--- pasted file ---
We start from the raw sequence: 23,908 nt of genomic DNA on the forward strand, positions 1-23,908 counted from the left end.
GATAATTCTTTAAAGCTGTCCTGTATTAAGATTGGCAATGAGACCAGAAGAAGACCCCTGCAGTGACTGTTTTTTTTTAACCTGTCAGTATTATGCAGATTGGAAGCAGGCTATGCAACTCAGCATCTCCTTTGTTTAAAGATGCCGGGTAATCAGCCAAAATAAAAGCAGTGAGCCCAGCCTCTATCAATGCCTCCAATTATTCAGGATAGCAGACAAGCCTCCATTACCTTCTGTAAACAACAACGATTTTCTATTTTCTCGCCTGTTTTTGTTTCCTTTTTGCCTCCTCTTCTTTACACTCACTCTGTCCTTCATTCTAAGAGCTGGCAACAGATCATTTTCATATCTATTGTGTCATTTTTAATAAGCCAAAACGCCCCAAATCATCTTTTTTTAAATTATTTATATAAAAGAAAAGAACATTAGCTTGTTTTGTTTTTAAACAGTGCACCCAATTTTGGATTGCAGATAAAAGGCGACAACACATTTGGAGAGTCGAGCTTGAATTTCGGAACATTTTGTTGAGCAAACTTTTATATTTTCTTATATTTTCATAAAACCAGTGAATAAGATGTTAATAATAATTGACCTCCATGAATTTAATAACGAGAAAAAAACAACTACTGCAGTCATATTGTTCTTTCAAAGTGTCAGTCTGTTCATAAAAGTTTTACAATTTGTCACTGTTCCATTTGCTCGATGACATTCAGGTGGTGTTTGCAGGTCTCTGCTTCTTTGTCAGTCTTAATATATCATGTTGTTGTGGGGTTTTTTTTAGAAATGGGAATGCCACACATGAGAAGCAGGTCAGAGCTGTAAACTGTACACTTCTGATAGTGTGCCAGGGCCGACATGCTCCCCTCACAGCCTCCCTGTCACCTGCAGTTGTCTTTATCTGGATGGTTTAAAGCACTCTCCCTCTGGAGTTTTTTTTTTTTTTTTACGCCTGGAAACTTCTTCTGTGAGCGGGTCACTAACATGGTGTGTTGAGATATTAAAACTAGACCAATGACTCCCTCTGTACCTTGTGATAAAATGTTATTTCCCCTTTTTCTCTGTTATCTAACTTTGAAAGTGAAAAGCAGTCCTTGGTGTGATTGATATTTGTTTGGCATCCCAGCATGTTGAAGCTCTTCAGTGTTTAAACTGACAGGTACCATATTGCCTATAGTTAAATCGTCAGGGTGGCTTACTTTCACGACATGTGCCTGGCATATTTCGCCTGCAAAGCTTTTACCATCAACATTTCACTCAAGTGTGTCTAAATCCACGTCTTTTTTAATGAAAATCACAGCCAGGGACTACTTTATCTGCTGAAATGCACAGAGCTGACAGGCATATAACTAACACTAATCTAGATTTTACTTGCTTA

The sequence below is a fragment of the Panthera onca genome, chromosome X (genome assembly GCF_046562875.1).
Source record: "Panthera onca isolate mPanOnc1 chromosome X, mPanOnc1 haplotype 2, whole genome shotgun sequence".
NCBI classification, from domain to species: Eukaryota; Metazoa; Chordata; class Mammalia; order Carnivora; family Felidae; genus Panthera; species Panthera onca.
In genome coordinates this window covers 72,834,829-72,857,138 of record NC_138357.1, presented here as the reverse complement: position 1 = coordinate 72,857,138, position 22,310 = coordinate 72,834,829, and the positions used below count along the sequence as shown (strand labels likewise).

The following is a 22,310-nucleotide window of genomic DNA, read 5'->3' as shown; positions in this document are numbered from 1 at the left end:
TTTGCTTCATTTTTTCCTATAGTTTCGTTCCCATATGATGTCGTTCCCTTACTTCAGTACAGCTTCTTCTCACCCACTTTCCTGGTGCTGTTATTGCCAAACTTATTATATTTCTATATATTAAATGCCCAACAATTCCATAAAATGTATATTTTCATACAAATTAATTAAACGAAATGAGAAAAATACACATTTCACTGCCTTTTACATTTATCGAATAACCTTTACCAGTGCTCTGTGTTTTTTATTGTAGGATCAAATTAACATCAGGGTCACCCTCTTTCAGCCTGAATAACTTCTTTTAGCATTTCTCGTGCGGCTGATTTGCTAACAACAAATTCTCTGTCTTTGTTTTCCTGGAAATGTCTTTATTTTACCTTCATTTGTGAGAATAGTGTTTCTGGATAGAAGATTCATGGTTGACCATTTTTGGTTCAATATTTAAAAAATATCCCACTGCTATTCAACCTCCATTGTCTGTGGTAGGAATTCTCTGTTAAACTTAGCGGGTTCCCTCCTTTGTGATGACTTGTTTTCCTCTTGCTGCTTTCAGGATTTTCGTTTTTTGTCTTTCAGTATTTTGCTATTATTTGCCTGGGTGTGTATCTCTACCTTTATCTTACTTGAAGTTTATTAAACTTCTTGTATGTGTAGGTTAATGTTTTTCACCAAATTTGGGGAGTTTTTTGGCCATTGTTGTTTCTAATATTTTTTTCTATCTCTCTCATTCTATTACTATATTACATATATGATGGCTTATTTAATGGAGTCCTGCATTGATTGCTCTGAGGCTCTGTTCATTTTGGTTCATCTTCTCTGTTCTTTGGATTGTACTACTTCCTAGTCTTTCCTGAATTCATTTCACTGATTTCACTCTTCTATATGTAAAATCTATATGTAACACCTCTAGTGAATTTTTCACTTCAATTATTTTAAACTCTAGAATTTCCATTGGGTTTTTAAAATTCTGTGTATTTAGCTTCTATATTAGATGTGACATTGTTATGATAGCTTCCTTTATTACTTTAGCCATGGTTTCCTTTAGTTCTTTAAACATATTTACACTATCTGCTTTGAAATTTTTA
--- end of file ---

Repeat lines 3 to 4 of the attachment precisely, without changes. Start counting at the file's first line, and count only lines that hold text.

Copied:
The sequence below is a fragment of the Panthera onca genome, chromosome X (genome assembly GCF_046562875.1).
Source record: "Panthera onca isolate mPanOnc1 chromosome X, mPanOnc1 haplotype 2, whole genome shotgun sequence".